Scoliosis in Adult Equines

Q: I purchased my Thoroughbred gelding when he was 5 years old. Within the next two years we were doing really well at entry level dressage. He looked and behaved fantastically.

Then the problems started. As I ride on my own and hadn't had this problem before, it took me a while to figure out that his refusing to go (forward), bucking, and general naughtiness was not disobedience at all, but serious pain from a saddle that was a bad fit. It seemed to be blocking his shoulder movement and extending the pain right through to his hindquarters.

We trekked five hours down to Johannesburg for a new, properly fitted saddle, X rays of his spine, and physiotherapy.

I changed his routine completely from mainly arena work to mainly trail riding, and I just didn't feel he was getting much better. It was on my fifth saddle fitting with the same qualified saddle-fitter that she noticed his spine is skewed to the left.

Do you think that through some imbalance in my posture I caused this crookedness in his spine? Could it be caused by overschooling with pain and incorrect muscle use? Or do you think that the scoliosis was always there and that it has just become worse over the years?

He is on lysine (an amino acid critical for growth as well as muscle and tissue development) and a joint supplement. His teeth are done regularly, and his feet are good (I went so far as to check his angles and breakover with the American Farrier's Association through sending pictures).

Can scoliosis be corrected with work and stronger muscles to support the spine?

Natasha van der Walt, Louis Trichardt, South Africa

A: Scoliosis is a (pathological) condition of the spine where there is a kind of S-shaped deformation of the spine in the lateral plane. That means the spine is not straight as it is supposed to be from head to tail, but has an S shape (like a snake) in the spine to the left and right, in most cases in the chest or loin region.

Scoliosis usually is a developmental condition occurring after birth. During the growth period of the young horse there might be imbalances (due to feed/work/injury/genetics, etc.) causing spinal deformation, resulting in deformation of the bony structures. This situation is permanent, and it will limit the horse in his normal mobility of the spine. Depending on the kind of work the horse is doing, this could be a problem. You can imagine that for trail riding the horse does not need a lot of flexibility to the sides in its spine, while in jumping or dressage this can clearly be a limitation. With time the scoliosis can become more prominent due to adaptations of the spine due to loading. Also muscles might become atrophied and the spinal curvature could become more pronounced. Realize that when scoliosis is more chronic, quite often the abnormal shape of the spine will limit the flexibility, but the process is not particularly painful.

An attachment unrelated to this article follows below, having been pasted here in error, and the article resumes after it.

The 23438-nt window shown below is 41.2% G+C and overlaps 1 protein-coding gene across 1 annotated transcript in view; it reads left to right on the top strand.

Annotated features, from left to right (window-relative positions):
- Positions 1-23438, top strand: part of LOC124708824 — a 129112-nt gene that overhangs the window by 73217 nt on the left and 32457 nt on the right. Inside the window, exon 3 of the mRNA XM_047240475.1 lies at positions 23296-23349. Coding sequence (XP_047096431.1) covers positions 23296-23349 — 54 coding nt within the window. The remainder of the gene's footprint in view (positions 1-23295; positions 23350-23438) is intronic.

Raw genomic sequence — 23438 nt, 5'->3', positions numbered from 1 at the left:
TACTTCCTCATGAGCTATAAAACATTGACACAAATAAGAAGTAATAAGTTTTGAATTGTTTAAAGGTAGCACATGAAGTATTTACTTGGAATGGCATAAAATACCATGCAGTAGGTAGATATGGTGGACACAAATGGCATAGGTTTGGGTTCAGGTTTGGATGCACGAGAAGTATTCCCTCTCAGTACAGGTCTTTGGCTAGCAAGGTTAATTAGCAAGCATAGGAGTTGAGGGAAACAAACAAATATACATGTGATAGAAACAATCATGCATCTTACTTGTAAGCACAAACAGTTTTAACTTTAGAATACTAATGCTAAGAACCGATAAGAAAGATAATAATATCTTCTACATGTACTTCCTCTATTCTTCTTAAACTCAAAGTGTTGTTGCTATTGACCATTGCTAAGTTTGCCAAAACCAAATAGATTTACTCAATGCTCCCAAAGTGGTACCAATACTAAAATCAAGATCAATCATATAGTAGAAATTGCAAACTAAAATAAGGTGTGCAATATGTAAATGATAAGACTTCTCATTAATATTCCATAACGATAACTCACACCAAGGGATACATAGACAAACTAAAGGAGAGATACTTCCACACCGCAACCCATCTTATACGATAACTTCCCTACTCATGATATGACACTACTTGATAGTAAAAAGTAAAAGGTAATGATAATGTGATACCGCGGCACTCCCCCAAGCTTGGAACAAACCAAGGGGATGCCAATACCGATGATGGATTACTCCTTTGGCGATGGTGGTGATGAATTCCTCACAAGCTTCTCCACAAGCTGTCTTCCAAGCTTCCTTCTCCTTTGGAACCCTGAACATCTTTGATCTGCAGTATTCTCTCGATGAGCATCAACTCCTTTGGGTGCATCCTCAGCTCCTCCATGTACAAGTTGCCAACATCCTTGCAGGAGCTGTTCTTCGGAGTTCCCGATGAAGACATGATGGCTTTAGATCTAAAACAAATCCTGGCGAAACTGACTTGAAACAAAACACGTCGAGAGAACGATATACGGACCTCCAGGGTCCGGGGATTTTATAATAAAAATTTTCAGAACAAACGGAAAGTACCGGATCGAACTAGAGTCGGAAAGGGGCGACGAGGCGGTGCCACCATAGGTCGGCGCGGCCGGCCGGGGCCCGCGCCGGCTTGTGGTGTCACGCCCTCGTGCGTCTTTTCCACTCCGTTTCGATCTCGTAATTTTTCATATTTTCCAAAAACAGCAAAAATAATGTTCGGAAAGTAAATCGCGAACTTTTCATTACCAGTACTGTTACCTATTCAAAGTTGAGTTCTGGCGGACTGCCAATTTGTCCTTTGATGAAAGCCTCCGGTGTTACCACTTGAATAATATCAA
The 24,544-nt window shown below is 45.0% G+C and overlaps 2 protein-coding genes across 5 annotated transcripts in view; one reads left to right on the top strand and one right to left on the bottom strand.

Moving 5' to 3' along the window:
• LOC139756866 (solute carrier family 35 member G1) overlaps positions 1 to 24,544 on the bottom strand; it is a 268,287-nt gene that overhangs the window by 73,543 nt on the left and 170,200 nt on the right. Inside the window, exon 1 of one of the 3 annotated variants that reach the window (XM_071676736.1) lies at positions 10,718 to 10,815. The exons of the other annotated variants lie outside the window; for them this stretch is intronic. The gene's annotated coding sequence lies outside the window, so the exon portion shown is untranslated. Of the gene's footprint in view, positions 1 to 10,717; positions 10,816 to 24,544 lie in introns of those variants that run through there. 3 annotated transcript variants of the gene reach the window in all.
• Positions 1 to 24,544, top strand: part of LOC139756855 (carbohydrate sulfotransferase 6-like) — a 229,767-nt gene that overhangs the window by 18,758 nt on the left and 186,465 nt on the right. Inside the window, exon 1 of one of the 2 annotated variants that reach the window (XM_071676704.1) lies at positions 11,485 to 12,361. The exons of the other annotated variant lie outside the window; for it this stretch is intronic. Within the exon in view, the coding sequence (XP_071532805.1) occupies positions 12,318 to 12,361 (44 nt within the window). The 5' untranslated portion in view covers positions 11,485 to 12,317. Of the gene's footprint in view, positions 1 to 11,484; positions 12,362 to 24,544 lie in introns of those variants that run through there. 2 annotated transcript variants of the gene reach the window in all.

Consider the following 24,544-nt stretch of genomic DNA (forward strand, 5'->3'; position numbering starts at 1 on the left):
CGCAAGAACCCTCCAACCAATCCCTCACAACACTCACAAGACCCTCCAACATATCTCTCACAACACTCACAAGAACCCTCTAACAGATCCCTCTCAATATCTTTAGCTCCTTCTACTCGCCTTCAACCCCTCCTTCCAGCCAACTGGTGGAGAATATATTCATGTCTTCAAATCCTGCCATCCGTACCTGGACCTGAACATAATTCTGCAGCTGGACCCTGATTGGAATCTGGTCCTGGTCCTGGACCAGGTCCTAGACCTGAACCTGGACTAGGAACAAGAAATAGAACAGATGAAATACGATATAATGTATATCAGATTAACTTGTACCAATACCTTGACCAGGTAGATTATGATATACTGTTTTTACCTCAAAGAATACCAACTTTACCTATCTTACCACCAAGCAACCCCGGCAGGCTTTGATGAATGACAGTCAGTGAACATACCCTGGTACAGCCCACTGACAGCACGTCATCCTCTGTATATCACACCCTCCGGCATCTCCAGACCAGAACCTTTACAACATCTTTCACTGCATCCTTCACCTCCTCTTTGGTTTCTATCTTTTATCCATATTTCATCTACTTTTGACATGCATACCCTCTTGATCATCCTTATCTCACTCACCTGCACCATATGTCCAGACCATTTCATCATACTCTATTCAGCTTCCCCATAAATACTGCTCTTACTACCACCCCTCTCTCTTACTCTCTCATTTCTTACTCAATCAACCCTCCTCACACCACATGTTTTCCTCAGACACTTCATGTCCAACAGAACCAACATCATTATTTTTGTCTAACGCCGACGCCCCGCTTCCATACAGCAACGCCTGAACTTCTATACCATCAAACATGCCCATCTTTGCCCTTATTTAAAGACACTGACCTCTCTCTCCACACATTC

Scoliosis also can be an acquired condition developing later in life. Injury to the certain spinal structures (intervertebral disk, facet joint, vertebral body fracture) causes parts of the spine to be painful or nonfunctional. Due to pain the muscles around the spine try to protect the affected area and contract (spasm). When this situation goes for a long period of time, the shape of the spine can be altered and develop the same S shape known as scoliosis. This type of scoliosis has the tendency to get worse with time, especially when the originating cause is not treated. Also, when the originating cause is not treated, quite often the horse will experience pain.

In the developmental condition there is not a lot we can do to influence the outcome. However, when the scoliosis is acquired, especially if caught in an early stage, dealing with the originating injury might stop the process of deformation of the spine. Rehabilitation with specific exercises can assist in treating the primary injury, as well as dealing with the acquired S shape, and they can make the horse more comfortable and less crooked. A correct diagnosis is a first step in this process, and a complete physical exam, followed by diagnostic procedures, such as scintigraphy (bone scan), X rays, and ultrasonography, should be performed, but I am not sure if these modalities are available around where you live.

About the Author

Rob van Wessum, DVM, MS

Rob van Wessum, DVM, MS, Cert. Pract. KNMvD (Equine Practice), is an Assistant Professor in the Department of Large Animal Sciences and Sport Horse Lameness Clinician at Michigan State University's College of Veterinary Medicine.

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